Who is Norman Raddatz, the gunman in Edmonton police shooting?

WATCH ABOVE: While we know what Norman Raddatz looks like, few other details are available. Vinesh Pratap pieces together what we found.

EDMONTON – Nearly 24 hours after a shooting in west Edmonton that left one police officer dead and another injured, many questions remain about the gunman.

On Tuesday morning, police identified him as 42-year-old Norman Walter Raddatz. His body was found in the ashes of his home, set ablaze in the wake of the shooting.

Police said he had been bullying an Edmonton family and was the subject of a lengthy hate crimes investigation.

Several police officers came to his Callingwood-area home Monday evening to arrest him.

“There was an arrest warrant for bylaw and he was being served with some documentation on the criminal harassment,” explained Edmonton Police Chief Rod Knecht.

Story continues below advertisement

Raddatz wouldn’t let them in, and to get inside, police needed what’s known as a Feeney warrant. According to sources, that took an hour.

READ MORE: A look at the EPS Hate Crimes unit that Const. Daniel Woodall worked for 

Police got the warrant and took a battering ram to the door.

“Once they hit the door three times and broke it open, he opened fire,” said next-door neighbour Ryan Colton.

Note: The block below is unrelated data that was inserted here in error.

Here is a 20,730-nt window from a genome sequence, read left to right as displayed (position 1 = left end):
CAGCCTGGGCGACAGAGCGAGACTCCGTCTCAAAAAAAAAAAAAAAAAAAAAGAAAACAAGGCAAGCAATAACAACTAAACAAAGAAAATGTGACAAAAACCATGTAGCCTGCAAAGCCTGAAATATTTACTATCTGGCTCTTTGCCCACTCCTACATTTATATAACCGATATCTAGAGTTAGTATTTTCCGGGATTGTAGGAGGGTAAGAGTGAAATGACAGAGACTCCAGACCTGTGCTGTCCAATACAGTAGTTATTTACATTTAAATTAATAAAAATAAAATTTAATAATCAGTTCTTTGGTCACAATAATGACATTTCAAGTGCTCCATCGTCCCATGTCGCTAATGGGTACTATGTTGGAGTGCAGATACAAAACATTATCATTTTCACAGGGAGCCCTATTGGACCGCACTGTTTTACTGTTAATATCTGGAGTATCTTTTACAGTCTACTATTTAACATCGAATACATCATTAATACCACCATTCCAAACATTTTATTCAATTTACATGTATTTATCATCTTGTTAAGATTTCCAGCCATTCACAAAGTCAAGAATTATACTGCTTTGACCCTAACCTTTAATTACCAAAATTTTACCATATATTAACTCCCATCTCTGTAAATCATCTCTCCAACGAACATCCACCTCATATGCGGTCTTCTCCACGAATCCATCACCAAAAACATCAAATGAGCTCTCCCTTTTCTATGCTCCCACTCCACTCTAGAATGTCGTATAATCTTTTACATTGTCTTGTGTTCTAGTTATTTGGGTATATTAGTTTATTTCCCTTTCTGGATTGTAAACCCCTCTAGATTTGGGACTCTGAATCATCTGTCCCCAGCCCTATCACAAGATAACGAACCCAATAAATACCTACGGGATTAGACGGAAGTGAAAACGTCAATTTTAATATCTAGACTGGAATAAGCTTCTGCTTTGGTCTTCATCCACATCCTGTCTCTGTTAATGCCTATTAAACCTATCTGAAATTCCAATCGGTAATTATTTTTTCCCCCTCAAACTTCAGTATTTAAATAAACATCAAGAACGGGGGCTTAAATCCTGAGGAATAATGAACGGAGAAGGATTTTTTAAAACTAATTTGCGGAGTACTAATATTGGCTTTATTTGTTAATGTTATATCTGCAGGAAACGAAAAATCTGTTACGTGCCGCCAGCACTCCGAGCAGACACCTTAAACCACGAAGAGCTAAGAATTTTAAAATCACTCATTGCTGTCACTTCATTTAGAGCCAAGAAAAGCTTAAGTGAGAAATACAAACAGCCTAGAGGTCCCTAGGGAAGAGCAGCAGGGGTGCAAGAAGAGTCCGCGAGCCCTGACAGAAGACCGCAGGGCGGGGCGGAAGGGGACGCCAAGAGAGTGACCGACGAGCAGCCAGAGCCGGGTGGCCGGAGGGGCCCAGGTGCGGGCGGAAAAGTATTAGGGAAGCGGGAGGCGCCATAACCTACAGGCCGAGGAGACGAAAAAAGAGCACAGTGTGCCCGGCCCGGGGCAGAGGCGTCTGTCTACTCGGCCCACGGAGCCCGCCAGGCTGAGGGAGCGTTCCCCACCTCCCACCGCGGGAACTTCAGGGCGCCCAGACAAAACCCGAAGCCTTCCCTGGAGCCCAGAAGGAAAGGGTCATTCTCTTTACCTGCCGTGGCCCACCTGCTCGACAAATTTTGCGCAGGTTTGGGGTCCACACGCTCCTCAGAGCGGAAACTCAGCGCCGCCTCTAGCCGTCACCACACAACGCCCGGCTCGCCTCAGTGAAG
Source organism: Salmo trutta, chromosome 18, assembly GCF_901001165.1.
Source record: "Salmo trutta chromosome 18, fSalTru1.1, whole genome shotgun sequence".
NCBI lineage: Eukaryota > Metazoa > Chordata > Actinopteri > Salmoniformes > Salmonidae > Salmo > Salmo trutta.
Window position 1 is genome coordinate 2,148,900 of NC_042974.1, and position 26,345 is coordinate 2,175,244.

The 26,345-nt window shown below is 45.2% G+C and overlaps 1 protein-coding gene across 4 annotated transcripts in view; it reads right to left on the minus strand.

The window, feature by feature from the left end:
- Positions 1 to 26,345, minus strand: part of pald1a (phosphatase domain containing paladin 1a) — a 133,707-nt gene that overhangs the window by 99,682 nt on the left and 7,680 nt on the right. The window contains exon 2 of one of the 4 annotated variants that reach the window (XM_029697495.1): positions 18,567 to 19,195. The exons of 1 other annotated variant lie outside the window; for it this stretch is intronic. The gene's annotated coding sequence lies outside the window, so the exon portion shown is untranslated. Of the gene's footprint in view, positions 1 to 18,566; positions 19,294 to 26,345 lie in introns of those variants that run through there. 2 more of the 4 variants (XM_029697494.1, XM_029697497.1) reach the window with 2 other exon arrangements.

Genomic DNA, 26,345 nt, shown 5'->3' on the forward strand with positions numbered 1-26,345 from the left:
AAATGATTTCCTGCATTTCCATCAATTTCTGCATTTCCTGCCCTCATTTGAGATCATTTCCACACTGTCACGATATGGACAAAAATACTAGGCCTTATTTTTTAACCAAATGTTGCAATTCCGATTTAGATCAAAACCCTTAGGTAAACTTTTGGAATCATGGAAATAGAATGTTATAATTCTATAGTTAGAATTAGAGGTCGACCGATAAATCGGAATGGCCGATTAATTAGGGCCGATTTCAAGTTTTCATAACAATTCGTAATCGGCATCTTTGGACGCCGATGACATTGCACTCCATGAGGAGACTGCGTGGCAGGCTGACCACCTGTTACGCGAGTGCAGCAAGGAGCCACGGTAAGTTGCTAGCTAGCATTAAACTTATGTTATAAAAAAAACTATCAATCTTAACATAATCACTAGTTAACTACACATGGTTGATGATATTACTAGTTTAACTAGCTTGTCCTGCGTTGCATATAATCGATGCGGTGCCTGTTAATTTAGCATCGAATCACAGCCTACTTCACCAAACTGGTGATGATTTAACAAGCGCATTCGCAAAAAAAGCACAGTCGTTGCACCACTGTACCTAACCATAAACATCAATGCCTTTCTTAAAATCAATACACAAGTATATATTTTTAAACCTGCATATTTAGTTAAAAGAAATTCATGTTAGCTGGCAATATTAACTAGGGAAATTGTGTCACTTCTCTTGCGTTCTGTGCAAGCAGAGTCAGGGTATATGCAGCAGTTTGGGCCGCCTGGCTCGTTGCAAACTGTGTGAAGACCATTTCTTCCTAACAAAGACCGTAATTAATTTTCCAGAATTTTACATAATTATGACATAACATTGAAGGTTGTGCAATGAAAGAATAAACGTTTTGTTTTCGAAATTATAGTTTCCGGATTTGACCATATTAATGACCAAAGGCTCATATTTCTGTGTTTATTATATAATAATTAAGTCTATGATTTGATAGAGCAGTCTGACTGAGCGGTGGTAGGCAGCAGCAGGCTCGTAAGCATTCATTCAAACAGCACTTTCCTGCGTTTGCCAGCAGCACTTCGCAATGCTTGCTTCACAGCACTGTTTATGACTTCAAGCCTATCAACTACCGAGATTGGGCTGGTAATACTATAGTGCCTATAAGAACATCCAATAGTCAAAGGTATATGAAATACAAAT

Raddatz fired dozens of bullets from a high-powered rifle, killing Const. Daniel Woodall, wounding Sgt. Jason Harley and peppering neighbouring homes.

READ MORE: Edmonton police Const. Daniel Woodall, 35, killed in west-end shooting 

“I kind of expected something to happen, but not to this scale,” Colton said. “I really didn’t know what he was going to do. I know he wasn’t doing well. He was suffering bad depression.

According to court documents, Raddatz owned a business called North Summit Mechanical, based out of the west-end home.

A real-estate listing showed the house being sold for $400,000 “as is, where is.”

Story continues below advertisement

Court documents also show Raddatz was being sued by the Royal Bank of Canada. There was an outstanding mortgage of $300,000 and Raddatz had until May 20 to pay.

Neighbours say Raddatz lived alone. Court documents show he was divorced and paying support for two children.

Knecht said the last time police saw Raddatz was inside the burning home. While no one has been arrested, Knecht said he believes the risk to the public is over.

“A body was found late last evening in the basement of a burned out home,” the chief said. “An autopsy is scheduled for today to determine the identity of the remains and the exact cause of death.”

With files from Vinesh Pratap, Global News

Sponsored content